– It was asserted on her behalf that officers at managerial rank who cannot maintain self-control should not have public facing roles.
– It was also pointed out that, like me, the complainant is astounded at the lack of knowledge of due process that DCI Fincham appears to exhibit at almost every contact. That is much more concerning to both of us than inappropriate behaviour on the telephone.
– Finally, it was drawn to the attention of those present at the meeting that the rape victim will not be complaining to the force formally about DCI Fincham’s conduct because again, like me, she feels there is absolutely no point. He is, seemingly, protected by the Command Team and is likely to remain so. Also, like me, she has also much more important issues to address with NYP.
From the response given in this short excerpt from the podcast it is clear that Deputy Chief Constable Timothy Madgwick had read the email. He claims, as you will hear, that DCI Fincham is not protected by senior officers:
What has happened since that Board meeting ended has played out rather differently to what the rape victim, myself and now, it seems, the wider public on social media might have expected.
The day after the Board meeting I contacted the Police Commissioner’s office by email and this was the final paragraph of that message:
In the meantime, we will await the formal response to yesterday’s public question. If DCC Madgwick requires witness accounts from other members of the public with whom DCI Fincham has interacted, please do let me know. That may give enquiries into the matter a much more solid evidential base. 
An answer was provided swifly by the Commissioner’s office, but it was unexpected to say the least: I don’t think there is an intention for a further response to be sent to you.  The matter was raised and responded to (in the meeting).
Further exchanges have taken place with NYPCC, conducted in the familiar cordial manner, to the effect that if DCC Madgwick is not minded to investigate or respond to either myself, or the rape victim, then a more detailed complaint will be submitted via the Independent Police Complaints Commission. Supported by at least four witness accounts previously referred to.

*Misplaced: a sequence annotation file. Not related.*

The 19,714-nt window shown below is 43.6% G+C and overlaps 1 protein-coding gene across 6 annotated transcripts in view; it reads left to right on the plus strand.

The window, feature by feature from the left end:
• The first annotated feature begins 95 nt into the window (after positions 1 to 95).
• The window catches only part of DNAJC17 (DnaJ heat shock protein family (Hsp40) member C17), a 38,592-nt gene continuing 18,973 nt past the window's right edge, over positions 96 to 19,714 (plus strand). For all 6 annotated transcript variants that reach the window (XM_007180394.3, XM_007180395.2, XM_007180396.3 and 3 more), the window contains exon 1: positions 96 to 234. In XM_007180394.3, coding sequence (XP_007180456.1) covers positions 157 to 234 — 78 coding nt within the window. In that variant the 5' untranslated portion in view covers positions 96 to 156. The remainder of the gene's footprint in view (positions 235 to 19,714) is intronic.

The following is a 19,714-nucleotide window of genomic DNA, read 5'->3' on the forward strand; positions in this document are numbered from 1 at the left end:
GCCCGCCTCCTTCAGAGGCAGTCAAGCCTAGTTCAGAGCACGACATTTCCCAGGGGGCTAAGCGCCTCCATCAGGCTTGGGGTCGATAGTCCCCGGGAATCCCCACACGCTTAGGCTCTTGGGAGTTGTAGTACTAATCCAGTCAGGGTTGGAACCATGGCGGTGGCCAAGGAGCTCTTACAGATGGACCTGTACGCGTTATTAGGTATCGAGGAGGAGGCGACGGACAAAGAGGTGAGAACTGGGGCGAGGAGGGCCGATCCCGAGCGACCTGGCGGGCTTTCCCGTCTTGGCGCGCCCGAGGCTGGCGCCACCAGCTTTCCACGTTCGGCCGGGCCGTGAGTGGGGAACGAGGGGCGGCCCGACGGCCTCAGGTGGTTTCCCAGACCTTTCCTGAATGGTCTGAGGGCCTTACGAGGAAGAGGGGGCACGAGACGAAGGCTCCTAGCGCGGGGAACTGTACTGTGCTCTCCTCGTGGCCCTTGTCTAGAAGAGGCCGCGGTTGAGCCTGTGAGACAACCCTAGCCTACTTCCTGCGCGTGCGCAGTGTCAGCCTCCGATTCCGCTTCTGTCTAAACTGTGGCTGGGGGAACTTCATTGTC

Which, on any independent view, would place a further burden on the police complaints system which is already overloaded and beset by lengthy delays. So, why doesn’t DCC Madgwick, who ran the force’s professional standards unit in 2003 to 2004, just answer the question, ‘look into it‘ as he says on the video clip and tell those affected by Fincham’s behaviour, and the wider public, exactly what he has found and if he has disciplined the errant officer? Is that really so difficult to do?
Well, it seems the reluctance of Mr Madgwick to investigate the matter, and censure DCI Fincham, might be found in a senational development two days beyond the Scrutiny Board meeting. In a letter to Tim Thorne, the owner of the North Yorks Enquirer internet news magazine it turns out that – wait for it – DCI Fincham is to ‘investigate’ DCC Madgwick over a complaint made about him by Mr Thorne in June, 2016.
You couldn’t make it up, except this is the Alice Through The Looking Glass world of North Yorkshire Police where everything is ‘amazing’, ‘fantastic’ or ‘great’ and no-one in #TeamNYP (another Twitter hashtag) can possibly be the subject of criticism, let alone found out over wrongdoing.
BBC Inside Out corruption busters pic
Mr Thorne’s complaint concerned false evidence that DCC Madgwick had made in a witness statement in the well-chronicled Operation Hyson investigation, wherein it was claimed that ‘Tim Thorne’ was an alias used by Luxembourg-based chartered accountant, Tim Hicks. Madgwick had failed to correct the false assertion when first challenged by rebuttal evidence in October, 2015 and more publicly by me on Twitter in May, 2016 (see above picture).
Given that the complaint is now approaching three months old and is already non-compliant in a number of areas (failure to provide updates, wrong correspondence address used, wrong type of investigation ordered, officer of insufficient rank or hierarchal independence appointed to deal with the complaint) DCC Madgwick is hardly rushing to correct the mistake and front up with a public apology.